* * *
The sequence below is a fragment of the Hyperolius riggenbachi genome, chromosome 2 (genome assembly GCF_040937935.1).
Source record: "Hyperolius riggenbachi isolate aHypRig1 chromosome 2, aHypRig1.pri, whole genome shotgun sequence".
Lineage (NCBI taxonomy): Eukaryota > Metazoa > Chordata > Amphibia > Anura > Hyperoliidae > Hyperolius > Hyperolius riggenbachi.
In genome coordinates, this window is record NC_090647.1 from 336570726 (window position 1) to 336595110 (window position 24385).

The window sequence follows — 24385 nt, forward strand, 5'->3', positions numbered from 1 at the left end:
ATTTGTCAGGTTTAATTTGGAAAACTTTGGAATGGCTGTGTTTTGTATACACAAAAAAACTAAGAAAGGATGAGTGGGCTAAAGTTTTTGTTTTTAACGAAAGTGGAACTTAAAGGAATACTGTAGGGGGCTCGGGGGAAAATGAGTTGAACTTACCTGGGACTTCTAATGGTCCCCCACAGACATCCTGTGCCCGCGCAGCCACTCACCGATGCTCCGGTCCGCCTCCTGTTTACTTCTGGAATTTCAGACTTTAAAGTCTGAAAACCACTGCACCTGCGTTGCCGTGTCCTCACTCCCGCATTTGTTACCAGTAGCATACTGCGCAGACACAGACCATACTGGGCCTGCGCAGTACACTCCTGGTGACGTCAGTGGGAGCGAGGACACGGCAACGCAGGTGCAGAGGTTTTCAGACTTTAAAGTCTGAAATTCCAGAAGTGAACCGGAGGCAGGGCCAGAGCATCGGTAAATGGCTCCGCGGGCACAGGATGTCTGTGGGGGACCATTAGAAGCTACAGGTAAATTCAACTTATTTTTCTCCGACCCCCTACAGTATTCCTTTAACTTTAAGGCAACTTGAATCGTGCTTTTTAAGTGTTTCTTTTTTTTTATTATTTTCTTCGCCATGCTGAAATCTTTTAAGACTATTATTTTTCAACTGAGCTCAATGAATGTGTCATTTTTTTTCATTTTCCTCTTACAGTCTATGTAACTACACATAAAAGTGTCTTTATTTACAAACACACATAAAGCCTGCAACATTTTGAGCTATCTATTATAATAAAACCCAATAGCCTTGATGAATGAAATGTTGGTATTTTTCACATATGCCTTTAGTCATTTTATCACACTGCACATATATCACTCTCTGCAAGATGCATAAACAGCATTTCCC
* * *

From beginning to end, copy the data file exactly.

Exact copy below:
The sequence below is a fragment of the Hyperolius riggenbachi genome, chromosome 2 (genome assembly GCF_040937935.1).
Source record: "Hyperolius riggenbachi isolate aHypRig1 chromosome 2, aHypRig1.pri, whole genome shotgun sequence".
Lineage (NCBI taxonomy): Eukaryota > Metazoa > Chordata > Amphibia > Anura > Hyperoliidae > Hyperolius > Hyperolius riggenbachi.
In genome coordinates, this window is record NC_090647.1 from 336570726 (window position 1) to 336595110 (window position 24385).

The window sequence follows — 24385 nt, forward strand, 5'->3', positions numbered from 1 at the left end:
ATTTGTCAGGTTTAATTTGGAAAACTTTGGAATGGCTGTGTTTTGTATACACAAAAAAACTAAGAAAGGATGAGTGGGCTAAAGTTTTTGTTTTTAACGAAAGTGGAACTTAAAGGAATACTGTAGGGGGCTCGGGGGAAAATGAGTTGAACTTACCTGGGACTTCTAATGGTCCCCCACAGACATCCTGTGCCCGCGCAGCCACTCACCGATGCTCCGGTCCGCCTCCTGTTTACTTCTGGAATTTCAGACTTTAAAGTCTGAAAACCACTGCACCTGCGTTGCCGTGTCCTCACTCCCGCATTTGTTACCAGTAGCATACTGCGCAGACACAGACCATACTGGGCCTGCGCAGTACACTCCTGGTGACGTCAGTGGGAGCGAGGACACGGCAACGCAGGTGCAGAGGTTTTCAGACTTTAAAGTCTGAAATTCCAGAAGTGAACCGGAGGCAGGGCCAGAGCATCGGTAAATGGCTCCGCGGGCACAGGATGTCTGTGGGGGACCATTAGAAGCTACAGGTAAATTCAACTTATTTTTCTCCGACCCCCTACAGTATTCCTTTAACTTTAAGGCAACTTGAATCGTGCTTTTTAAGTGTTTCTTTTTTTTTATTATTTTCTTCGCCATGCTGAAATCTTTTAAGACTATTATTTTTCAACTGAGCTCAATGAATGTGTCATTTTTTTTCATTTTCCTCTTACAGTCTATGTAACTACACATAAAAGTGTCTTTATTTACAAACACACATAAAGCCTGCAACATTTTGAGCTATCTATTATAATAAAACCCAATAGCCTTGATGAATGAAATGTTGGTATTTTTCACATATGCCTTTAGTCATTTTATCACACTGCACATATATCACTCTCTGCAAGATGCATAAACAGCATTTCCC